Experts believe that the real estate and infrastructure sectors will benefit from higher economic growth in the country. But there is a case for caution in the short-term
Two little-talked about sectors, education and healthcare, will significantly boost the growth of real estate in India in the current decade, according to Jones Lang LaSalle, the global real estate consultancy. Anuj Puri, chairman and country head, Jones Lang LaSalle India, says these generally "invisible sectors" will contribute largely to the growth of the real estate business.
The real estate business is passing through a particularly difficult phase, hemmed in by increasing costs and sharply rising housing loan rates that has resulted in considerably slower sales.
Mr Puri points out that the education industry, which is likely to cross $70 billion by 2015, will require an additional 16 million square feet in the next four years. Similarly, the healthcare sector is expected to nearly double in value from the current $144 billion to $280 billion by 2020.
"Over 150 hospitals are scheduled to open their doors over the next four years alone, and this will by itself account for approximately 22.5 million square feet of healthcare-related real estate," Mr Puri says.
This optimistic view is in line with the global observation by the real estate consultancy of a strong rise of the BRICS group of emerging markets. It says, these countries accounted for 13% of global investment volumes in the first quarter of 2011, compared to just 2% in 2007.
In the case of India, this is backed by a positive economic outlook. "Despite the continuing turbulence and uncertainty in other parts of the globe, two economies-India and China-will continue to grow at an annual rate of 8%-10%. In fact, by 2020 India will become the 3rd largest economy after China and the US," Mr Puri says. Realty and infrastructure sectors should leverage on this growth, attracting significant investments.
However, there are others who are cautious. "The talk about India being a superpower next to the US or China has been around for quite long," said an analyst. "Nothing of that has happened yet. And real estate being an extremely volatile market, it is difficult to predict how it will behave in the next ten years. The world over, there are people who feel that a realty crisis is deepening. We must be prepared for anything."
In April, the Asian Development Bank said that the realty sector in India would see a U-shaped trajectory, with a lull in 2011, followed by a surge soon after. India's investment-grade real estate was valued at more than $100 billion at the end of 2010-a level that has been achieved only by China.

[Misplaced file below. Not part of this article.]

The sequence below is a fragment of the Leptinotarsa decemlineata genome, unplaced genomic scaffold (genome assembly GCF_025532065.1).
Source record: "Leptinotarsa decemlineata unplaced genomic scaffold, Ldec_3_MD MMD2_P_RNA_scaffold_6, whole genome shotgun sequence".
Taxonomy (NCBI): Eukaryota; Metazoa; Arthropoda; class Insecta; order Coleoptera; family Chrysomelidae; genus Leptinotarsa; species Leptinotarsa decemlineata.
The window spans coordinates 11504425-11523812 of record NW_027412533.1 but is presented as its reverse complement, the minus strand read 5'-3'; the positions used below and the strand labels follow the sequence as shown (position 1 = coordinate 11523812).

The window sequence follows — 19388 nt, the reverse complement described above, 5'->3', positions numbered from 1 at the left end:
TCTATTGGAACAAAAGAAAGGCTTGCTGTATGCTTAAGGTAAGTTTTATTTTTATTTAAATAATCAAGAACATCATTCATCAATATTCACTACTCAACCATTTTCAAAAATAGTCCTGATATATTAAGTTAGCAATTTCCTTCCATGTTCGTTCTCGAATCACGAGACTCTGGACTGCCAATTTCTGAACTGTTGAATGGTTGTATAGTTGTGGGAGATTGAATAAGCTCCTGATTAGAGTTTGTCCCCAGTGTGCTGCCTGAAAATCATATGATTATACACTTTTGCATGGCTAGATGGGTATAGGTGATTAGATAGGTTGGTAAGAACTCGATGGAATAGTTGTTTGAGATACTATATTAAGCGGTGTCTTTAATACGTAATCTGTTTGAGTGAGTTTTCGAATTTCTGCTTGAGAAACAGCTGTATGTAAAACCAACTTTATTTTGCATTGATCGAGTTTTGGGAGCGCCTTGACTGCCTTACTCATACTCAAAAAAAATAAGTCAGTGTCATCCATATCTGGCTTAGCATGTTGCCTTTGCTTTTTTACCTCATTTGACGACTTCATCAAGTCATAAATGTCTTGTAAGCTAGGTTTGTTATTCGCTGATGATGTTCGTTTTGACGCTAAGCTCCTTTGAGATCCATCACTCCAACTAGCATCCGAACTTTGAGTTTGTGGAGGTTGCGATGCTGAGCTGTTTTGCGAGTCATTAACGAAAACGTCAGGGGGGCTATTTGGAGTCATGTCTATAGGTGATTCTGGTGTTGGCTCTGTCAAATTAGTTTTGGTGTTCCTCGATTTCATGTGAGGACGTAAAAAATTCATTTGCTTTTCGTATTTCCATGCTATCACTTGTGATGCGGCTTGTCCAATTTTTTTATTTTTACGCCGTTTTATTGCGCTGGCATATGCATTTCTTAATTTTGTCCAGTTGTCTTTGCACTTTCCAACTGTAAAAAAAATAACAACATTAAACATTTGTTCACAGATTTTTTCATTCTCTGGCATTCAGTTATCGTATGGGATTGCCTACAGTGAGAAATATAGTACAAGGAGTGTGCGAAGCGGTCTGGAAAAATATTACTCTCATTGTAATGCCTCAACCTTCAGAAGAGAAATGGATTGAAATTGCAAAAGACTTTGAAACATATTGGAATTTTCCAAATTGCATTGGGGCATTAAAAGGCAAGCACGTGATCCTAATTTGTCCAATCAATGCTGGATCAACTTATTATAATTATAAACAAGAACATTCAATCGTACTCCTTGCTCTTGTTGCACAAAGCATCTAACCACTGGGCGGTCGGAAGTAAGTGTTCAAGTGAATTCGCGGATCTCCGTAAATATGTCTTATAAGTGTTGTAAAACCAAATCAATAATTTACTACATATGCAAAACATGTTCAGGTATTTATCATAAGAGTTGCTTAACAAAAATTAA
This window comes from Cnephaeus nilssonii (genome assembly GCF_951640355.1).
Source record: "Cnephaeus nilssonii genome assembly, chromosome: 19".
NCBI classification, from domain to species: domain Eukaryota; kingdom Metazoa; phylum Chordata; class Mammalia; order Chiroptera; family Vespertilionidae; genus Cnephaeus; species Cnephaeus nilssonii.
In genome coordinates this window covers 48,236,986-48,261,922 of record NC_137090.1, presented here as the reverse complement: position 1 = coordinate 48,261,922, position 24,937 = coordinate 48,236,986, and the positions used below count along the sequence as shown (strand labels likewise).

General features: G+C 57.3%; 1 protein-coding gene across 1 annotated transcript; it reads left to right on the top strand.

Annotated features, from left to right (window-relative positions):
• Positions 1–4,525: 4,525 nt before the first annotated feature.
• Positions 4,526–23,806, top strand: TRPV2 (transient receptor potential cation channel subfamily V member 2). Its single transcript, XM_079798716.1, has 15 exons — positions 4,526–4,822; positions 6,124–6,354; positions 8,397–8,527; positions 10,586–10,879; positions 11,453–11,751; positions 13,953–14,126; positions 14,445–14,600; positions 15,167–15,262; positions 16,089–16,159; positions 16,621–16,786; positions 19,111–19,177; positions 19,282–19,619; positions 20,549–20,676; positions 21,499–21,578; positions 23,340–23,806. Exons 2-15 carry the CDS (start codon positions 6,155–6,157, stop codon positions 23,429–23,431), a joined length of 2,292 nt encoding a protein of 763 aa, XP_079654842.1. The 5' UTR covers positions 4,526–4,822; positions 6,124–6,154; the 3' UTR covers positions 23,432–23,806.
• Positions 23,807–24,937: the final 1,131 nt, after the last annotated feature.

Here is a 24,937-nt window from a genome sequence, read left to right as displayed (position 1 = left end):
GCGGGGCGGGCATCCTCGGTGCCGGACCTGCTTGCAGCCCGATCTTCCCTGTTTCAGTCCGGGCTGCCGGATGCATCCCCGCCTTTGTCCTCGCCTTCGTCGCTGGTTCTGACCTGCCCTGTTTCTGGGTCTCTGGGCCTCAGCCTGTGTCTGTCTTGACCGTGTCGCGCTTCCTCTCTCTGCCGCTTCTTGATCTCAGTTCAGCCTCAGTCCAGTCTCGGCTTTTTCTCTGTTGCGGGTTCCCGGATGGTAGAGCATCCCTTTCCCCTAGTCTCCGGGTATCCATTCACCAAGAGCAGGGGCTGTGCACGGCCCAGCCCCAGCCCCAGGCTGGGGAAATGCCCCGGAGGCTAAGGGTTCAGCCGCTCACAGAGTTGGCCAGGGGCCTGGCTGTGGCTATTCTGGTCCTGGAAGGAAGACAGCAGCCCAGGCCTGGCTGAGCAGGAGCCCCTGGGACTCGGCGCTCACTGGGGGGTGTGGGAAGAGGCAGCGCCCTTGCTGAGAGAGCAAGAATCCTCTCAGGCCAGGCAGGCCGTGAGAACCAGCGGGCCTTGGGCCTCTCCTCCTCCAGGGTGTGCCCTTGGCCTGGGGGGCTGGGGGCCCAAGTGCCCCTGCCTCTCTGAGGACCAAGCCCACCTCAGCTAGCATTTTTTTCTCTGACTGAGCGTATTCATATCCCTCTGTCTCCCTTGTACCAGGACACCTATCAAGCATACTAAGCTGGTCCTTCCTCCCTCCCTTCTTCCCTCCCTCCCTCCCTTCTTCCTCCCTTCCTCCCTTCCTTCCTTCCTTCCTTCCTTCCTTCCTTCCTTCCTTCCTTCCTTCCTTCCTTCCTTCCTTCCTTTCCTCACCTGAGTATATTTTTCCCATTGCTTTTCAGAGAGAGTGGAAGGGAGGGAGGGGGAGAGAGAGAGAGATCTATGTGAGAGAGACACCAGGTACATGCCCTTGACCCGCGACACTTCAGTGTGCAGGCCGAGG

According to Jones Lang LaSalle, information technology, which has been one of the faster growing sectors, is also expected to continue to generate demand for office space.
"By 2020, the current size of the IT/ITeS market in India will have grown from the current $67 billion to $225 billion. Simultaneously, the markets for hardware and electronics will increase from the existing $45 billion to $400 billion," Mr Puri says. It is estimated that the demand for commercial properties in the country has already doubled from a low of 20 million square feet to 40 million in 2011, and this is likely to go up to 45 million square feet by 2012.
The other big demand generator would be the retail sector, which is brimming with hope after the government started to allow more FDI in major cities. The retail sector, worth $500 billion today, is forecast to grow to $900 billion by 2020. Organised retail, which constitutes a measly 5% of this pie, is also showing healthy growth.
"Demand for retail real estate rose from 4 million square feet in 2010 to 11 million square feet in 2011. If we factor in the spiralling aspirations of Indian shoppers, the constant development of new residential catchments, townships and satellite cities, the real estate demand from Indian retail by 2020 can well be imagined," Mr Puri says.
He is also optimistic about residential space and hospitality industry, which always feature in the radar of realty sector analysts in a big way. The ministry of housing has estimated a shortfall of 26 million residential units by 2012. The travel and tourism market in India is expected to grow from the $144 billion in 2010 to $431 billion by 2020. In the next four years alone, the branded hotel industry will likely see an addition of 60,426 rooms.
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